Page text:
Shock and awe

I don’t know what is happening on the ground. It is impossible for me to verify anything that is reported to me. I don’t know who is right and who is wrong, who is good and who is bad. I do not know if the narrative that has reached me is a representation of reality, or mere propaganda.

I have heard claims and counter-claims. I have read differing accounts of the same incidents. I have followed dubious and suspect social media feeds. I have seen footage of war, repurposed from a music video — and aid workers playing the mannequin challenge. And, yet the harrowing accounts of presumed-to-be honest aid workers and relief organisations too.

What is the truth? What is the reality on the ground? Are civilians being targeted by that awful regime, or are they being liberated from four-years held hostage by terrorist groups? Are civilians being targeted by the conquering rebel groups, or are the rebels the saviours of the people, defending them when no one else would?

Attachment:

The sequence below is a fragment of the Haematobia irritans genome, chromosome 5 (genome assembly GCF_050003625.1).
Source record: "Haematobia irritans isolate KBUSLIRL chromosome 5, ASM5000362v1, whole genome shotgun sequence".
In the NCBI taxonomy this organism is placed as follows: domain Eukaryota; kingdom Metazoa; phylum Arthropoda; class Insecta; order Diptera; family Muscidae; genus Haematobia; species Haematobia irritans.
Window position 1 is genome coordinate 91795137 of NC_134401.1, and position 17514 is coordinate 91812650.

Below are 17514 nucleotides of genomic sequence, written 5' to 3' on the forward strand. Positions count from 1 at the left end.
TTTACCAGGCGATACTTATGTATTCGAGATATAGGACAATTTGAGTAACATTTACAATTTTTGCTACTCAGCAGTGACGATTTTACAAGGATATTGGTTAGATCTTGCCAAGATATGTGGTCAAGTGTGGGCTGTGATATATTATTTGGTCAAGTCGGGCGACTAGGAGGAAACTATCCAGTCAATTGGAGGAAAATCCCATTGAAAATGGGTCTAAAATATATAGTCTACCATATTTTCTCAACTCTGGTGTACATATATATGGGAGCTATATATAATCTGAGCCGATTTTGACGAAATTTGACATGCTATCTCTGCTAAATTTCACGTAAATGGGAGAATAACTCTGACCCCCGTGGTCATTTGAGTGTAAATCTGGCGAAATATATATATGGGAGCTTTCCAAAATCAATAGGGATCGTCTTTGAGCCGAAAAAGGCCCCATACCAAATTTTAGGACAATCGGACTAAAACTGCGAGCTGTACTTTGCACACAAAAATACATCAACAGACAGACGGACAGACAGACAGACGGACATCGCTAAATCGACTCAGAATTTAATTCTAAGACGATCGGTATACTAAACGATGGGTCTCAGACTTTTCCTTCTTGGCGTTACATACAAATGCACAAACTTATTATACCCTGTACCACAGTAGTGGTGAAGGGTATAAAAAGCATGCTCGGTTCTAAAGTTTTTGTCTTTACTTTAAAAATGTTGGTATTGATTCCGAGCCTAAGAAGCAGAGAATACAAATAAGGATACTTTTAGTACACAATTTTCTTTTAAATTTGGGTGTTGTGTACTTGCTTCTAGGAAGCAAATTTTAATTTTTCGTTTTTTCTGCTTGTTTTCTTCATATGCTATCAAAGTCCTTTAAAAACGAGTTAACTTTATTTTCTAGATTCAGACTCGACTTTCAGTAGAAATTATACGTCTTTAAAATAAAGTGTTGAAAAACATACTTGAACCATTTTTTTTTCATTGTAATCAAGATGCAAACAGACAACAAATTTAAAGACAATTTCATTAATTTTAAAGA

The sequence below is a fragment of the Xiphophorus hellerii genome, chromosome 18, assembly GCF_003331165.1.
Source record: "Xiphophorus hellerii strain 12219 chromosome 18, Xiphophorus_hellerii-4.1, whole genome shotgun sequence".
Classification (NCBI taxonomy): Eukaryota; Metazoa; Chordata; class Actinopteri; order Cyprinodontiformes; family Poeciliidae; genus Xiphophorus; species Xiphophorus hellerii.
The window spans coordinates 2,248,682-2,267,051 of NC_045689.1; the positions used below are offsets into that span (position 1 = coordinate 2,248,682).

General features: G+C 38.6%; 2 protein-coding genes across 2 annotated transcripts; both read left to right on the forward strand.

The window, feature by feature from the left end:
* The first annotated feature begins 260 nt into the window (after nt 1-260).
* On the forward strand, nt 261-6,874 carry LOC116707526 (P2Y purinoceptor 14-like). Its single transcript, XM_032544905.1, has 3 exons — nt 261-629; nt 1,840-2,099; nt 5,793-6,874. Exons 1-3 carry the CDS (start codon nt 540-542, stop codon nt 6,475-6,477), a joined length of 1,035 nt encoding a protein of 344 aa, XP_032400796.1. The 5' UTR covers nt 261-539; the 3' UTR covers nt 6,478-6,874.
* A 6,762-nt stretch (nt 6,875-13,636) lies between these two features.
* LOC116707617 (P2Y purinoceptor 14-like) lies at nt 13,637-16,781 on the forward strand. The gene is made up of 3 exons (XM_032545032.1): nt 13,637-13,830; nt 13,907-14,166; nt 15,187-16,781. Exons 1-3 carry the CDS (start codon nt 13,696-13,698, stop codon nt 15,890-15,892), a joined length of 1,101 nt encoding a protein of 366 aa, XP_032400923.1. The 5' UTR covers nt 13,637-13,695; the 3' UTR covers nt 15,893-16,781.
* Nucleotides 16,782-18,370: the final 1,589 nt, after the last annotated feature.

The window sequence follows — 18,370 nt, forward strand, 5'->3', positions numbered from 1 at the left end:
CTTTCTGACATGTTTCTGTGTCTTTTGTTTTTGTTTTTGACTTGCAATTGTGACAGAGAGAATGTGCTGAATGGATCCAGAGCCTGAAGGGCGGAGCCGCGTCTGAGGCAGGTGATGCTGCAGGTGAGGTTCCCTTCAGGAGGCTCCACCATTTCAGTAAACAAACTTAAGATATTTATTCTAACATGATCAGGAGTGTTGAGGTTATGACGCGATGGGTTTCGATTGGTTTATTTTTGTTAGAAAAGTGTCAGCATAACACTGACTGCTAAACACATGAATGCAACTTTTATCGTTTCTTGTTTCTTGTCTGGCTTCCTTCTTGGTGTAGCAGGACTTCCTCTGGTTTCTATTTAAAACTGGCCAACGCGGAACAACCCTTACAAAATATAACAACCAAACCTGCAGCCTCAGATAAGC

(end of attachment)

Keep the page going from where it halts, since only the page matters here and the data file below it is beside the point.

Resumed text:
I honestly have no idea. It is impossible to verify most of what I hear. Yes, the reverse image search is always there, enabling us to separate old news from new. Yes, here and there you can divine the truth. But by and large, there are just great big questions, exaggerated all the more by the media’s sudden concern for people it usually despises.

Truth is the first casualty of shock and awe. Sympathy for the victims, whoever they are, the second. Objectivity the third. Compassion the fourth. Somewhere in this list are lessons for us all.

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